It’s natural to think about karma if you get diagnosed with cancer or if you win America’s Got Talent; but karma is an ever-present, unceasing force in our lives.
Your everyday actions and reactions, small or large, affect you as well as others. In turn, you are affected by the everyday actions and reactions of others. In the more eloquent words of the Japanese poet Kukai, “A hand moves, and the fire’s whirling takes different shapes: All things change when we do.” That moving hand can be caustic, healing or neutral, but the teachings of karma make one thing clear: the cosmos is a seamless, profoundly interconnected whole.
Pleasant karma is not a reward and unpleasant karma is not a punishment.
Karma is cause and effect, no different than yelling “You suck!” into a canyon.
The returning echo is going to be “You suck,” not “I love you.” It doesn’t matter if you’re an asshole or a saint; karma is impersonal. Whatever you shout into the canyon is what you get back. The cosmos is not trying to tell you something and it’s not imparting some kind of esoteric message: you are the cosmos.
As the 9th century Zen Master Yunmen put it, “My body’s so big there’s no place to put it.”
The Buddha agreed: “I am the sun, the stars, the moon, and wide, wide earth.”
Whatever we do to each other or to the planet is what we do, literally, to ourselves.
While intentionally harmful acts surely reap unpleasant results for the one who does harm, the mechanisms of karma are not always moral in nature and not always scrutable. If I go for a run in the mountains west of Boulder and get attacked by a mountain lion, I’m not necessarily reaping the result of some harmful act from a previous life. It’s possible that the cause of the attack is the fact that I went for a run in the mountains west of Boulder (or that I haven’t showered in a week).
When a tree gets struck by lightning, it’s probably just getting struck by lightning. We yearn to know why things happen the way they do, but any final or original causation must ultimately include the entire history of the cosmos/multiverse. In the words of the 19th century philosopher Frederick Nietzsche, “Nothing is definable unless it has no history.”
There’s nothing we can know in any final way about anything because everything has a history. Every effect stands on the shoulders of a previous cause and so on, back to before the Big Bang. So while karma is indeed cosmic cause and effect, it’s also grounded in the fundamental mystery of being.
This is why it’s important not to use karma as an excuse for not caring about what happens to others or to the planet. It can be tempting to observe the misfortune of others and say or think, “Guess that’s just karma,” and move on, confident that we’re seeing things in some kind of mystical, Gandalf-esque way. But this is a subtle jujitsu move of the ego. If we dismiss the suffering of others as “just karma,” we’re separating ourselves from many beings. The fact is, we’re not separate from anything or anyone, and no one knows the full complexity of her or his own karma or how it might change.(Photo via Dad’s Primal Scream)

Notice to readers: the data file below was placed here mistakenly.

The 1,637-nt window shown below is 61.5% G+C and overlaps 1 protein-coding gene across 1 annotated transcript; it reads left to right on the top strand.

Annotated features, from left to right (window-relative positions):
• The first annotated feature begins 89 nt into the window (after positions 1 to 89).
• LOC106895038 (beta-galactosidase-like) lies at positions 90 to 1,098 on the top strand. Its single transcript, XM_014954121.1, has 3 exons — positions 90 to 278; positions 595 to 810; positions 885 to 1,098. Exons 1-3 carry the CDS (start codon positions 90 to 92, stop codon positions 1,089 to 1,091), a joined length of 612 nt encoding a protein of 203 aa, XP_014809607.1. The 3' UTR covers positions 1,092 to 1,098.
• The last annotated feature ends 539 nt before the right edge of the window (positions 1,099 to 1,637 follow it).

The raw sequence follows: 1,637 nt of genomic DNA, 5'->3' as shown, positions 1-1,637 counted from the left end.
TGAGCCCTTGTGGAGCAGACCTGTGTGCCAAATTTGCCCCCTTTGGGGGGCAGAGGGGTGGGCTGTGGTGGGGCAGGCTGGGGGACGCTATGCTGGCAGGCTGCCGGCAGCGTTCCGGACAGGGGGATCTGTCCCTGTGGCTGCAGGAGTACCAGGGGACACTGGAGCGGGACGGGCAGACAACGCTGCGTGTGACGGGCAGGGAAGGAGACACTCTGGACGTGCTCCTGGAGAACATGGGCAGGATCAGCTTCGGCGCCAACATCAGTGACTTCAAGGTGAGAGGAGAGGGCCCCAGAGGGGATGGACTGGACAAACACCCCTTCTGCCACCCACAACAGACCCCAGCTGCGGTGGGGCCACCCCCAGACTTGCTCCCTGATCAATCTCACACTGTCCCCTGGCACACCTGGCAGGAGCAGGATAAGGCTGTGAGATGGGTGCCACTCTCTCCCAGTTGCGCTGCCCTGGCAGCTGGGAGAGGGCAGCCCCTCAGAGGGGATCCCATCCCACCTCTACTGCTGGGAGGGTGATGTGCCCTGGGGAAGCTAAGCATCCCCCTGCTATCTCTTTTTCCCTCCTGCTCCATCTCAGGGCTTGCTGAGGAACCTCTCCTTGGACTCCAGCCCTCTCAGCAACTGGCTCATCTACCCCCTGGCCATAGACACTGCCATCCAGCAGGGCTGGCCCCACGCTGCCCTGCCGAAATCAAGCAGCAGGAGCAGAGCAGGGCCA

How we respond to the events of our life is crucial. Are we able to accept equally the good, the bad, and the ugly or do we create painful new karma by lashing out at what we see as an unfair world? Do we become cynical and embittered over the years or do we ripen and open up, unafraid of being vulnerable? The choice is ours.
In Torei Zenji’s “Bodhisattva’s Vow,” a 17th century text commonly recited in Zen temples and centers, we find clear advice about how to navigate everyday slings and arrows in a way that dissipates the perpetuation of suffering:
With our open response to such abuse we completely relinquish ourselves, and then the most profound and pure faith arises. At the peak of each thought a lotus flower opens, and on each flower there is revealed a Buddha. Everywhere is the Pure Land in its beauty. We see fully the Tathagata’s radiant light right where we are.
Easy to say, tough to do.
Of course it may be necessary to flee an abusive relationship or situation, but the possibility of seeing the other as oneself (aka Buddha) is always available—even in moments of profound duress.
We can talk about the karma of a corporation, the karma of a nation, the karma of a family, and the karma of a species, and yet, because there is fundamentally no self, we can talk about no karma. What is this no self? Twentieth century Zen master Yasutani Roshi said it best, I think: “When you hear about no-self, don’t be sad. Thanks to no-self, the entire universe is self.” Just as sustained practice eventually reveals the birthless, deathless, joyous self-nature at the heart of existence, so too does it reveal no karma. Fundamentally, we’re as unencumbered as the cosmos itself. Free from birth, free from death, free from suffering, free from karma—right here in the midst of birth, death, suffering, and karma.
We can indeed taste for ourselves liberation upon realizing that we are vaster than we think and vaster than we can think. There is karma and there is absolutely no karma and these are not two things. The power of practice is the power of climbing out of the slot-canyon of mere intellectual understanding.
More and more, one is able to live an ordinary life—in the world, with other people—in a deep and meaningful way: just washing the dishes, just walking the dog and chatting with a neighbor, just thirsty when thirsty, just sick when sick. Nothing missing, no self apart. The entire cosmos breathes when you breathe.
What could be more profound?
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Assistant Ed: Katharine Spano/Ed: Bryonie Wise
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